I'll never understand that. But here are a few things I do hope to have a handle on by the time I leave Vegas:
Pen interface. Pen computing has gotten a bad rap over the past decade, and deservedly so. But the technology has come a long way since then, and a lot of brainpower is focused on making it feel just like pen on paper. It's not there yet. But it is far enough along that you don't have to adjust the way you write. Today, the technology is sophisticated enough that you can rest your wrist on the display without e-smudging, for example.
Pen computing is going to be huge. It is to the keyboard what touch is to the mouse: a more natural, intuitive way to interact with the PC. (Just so we're clear: they'll complement the keyboard and mouse, not replace them.) Systems vendors like Fujitsu, Lenovo, Samsung and Sony are starting to make it available in laptops and tablets. Is this the year it finally takes off?
[ CES isn't only about consumer toys. For more on the show's relevance to IT, see 10 CES Trends That Matter To Business. ]
The return of hi-fi. No, that's not a typo. I mean hi-fi, as in high fidelity. Back in the day, you bought nice audio equipment for a quality sound experience. For more than a decade, though, quality has taken a back seat to portability: How much can you carry with you, and in how small a package?
The pendulum is starting to swing the other way now. Consumers increasingly are paying more for headphones and speakers that enhance playback of MP3s and other compressed audio codecs. (Notice I didn't say iTunes? It's like I always say: there's no 'i' in MP3 ...)
Flash storage capacities are to the point that high-quality media players supporting lossless audio codecs like FLAC are becoming viable. Are they ready for prime time? How long will it take before the whole family wants one?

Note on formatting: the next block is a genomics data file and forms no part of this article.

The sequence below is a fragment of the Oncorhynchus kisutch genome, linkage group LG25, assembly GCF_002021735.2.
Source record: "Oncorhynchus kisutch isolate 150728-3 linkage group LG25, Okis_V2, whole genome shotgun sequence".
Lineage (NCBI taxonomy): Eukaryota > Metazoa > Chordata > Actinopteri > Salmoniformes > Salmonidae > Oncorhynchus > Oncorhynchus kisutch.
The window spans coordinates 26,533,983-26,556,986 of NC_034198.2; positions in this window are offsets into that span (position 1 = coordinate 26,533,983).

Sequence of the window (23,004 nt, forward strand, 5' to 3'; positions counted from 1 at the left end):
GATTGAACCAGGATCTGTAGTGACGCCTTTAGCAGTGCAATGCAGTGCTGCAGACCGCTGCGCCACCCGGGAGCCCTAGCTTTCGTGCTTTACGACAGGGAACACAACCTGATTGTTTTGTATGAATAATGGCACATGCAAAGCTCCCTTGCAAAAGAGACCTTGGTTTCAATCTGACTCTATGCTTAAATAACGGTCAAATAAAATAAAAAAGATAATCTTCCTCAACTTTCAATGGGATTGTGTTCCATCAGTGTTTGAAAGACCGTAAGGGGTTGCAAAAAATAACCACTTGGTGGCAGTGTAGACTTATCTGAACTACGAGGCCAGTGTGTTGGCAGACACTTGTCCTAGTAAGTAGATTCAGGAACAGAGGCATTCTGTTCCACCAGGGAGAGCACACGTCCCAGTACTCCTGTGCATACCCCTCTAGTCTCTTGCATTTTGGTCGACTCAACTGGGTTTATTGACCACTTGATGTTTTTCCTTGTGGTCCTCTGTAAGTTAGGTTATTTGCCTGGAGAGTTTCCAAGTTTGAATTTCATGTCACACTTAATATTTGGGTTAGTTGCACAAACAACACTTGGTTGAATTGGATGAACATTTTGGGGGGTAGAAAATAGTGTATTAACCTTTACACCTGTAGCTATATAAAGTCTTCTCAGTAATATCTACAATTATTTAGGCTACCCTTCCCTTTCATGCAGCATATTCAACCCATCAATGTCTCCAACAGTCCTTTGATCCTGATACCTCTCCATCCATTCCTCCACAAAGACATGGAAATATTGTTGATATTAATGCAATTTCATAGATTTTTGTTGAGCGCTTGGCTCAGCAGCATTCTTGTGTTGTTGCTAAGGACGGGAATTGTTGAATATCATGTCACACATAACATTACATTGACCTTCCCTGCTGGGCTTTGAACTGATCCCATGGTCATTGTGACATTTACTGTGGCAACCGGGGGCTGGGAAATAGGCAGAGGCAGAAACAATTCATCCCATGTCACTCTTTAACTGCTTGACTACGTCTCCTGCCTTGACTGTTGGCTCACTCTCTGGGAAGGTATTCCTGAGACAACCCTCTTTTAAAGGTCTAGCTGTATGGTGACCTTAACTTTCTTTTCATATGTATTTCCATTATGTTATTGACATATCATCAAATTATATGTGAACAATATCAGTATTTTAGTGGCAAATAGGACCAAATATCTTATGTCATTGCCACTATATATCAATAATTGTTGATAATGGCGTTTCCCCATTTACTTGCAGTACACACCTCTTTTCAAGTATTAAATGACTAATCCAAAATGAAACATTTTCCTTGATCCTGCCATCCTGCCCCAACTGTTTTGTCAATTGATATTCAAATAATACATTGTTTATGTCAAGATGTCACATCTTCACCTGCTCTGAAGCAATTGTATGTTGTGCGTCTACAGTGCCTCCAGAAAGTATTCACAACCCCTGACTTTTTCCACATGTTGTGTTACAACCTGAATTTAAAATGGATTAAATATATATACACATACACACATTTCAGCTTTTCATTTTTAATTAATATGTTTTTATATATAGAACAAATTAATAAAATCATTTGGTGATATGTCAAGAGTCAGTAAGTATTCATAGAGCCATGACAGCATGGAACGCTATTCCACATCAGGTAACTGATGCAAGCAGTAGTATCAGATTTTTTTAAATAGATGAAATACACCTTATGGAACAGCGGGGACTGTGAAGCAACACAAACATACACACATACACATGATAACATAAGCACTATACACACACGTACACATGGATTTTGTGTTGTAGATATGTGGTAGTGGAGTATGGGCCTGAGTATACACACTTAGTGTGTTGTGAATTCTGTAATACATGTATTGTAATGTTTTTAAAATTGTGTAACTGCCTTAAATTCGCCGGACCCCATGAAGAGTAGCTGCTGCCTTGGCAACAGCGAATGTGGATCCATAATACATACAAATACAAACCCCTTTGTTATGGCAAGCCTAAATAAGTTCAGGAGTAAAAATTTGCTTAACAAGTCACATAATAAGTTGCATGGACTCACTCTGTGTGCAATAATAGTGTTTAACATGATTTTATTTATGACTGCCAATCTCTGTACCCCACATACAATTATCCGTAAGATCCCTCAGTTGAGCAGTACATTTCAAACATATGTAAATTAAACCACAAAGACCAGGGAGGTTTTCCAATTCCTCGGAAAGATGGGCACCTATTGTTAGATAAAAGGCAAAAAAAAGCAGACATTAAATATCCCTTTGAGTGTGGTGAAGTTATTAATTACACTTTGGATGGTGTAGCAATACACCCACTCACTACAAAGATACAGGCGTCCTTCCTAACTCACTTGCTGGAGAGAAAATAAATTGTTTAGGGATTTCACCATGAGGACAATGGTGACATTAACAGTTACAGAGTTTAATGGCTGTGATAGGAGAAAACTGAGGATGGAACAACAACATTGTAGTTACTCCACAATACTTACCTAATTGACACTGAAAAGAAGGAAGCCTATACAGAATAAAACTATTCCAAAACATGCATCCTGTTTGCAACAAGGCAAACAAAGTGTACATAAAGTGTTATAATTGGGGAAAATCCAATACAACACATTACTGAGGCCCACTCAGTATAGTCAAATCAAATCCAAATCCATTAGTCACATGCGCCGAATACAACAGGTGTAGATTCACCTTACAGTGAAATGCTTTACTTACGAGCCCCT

Wireless power. Wouldn't it be cool if you could just drop your smartphone onto your car console or desk and it would start charging? Who wouldn't want to shed all the power cords?
A year ago, this concept seemed more like a science project than product development. But it's advanced very quickly. Already there is a selection of high-end smartphones from suppliers like HTC, LG and Nokia that support wireless charging.
Emerging UI enhancements. Speaking of science projects, the industry is always developing new ways to interact with our electronics devices. Touch is now commonplace on phones and tablets, and is now migrating to personal computers. Next on tap is voice and gesture control. The state of each is improving, though they're probably not ready to bust out in 2013. But give me a week and I might change my mind!
Really smart phones. Contextual awareness -- that is, the ability to understand you and to anticipate your needs -- is an exciting new area with great promise. There are a lot of great hardware and software minds focusing on this, and I can't wait to see what they have to show off, both in booths and behind closed doors.
The state of CES. For the first time this century, the opening keynote -- remember, the one that's scheduled to begin right around halftime of the Alabama-Notre Dame game -- is not being delivered by a Microsoft CEO. Microsoft has abandoned its presence at the show, along with many other players in the PC ecosystem. Instead, Paul Jacobs, Qualcomm's CEO, will kick off the show.
It probably makes sense for Qualcomm to step in, at least for this year. But Ground Zero for the smartphone and tablet world, Qualcomm's wheelhouse, is migrating quickly to the Mobile World Congress in Barcelona at the end of February. So who knows? By this time next year, Qualcomm may have decided to convert its marketing dollars into euros and spend them in Spain.
And then what for CES? The show will need to reinvent itself if it wants to be relevant in three years. Maybe a change in the schedule to March wouldn't be a bad first step? Just saying…
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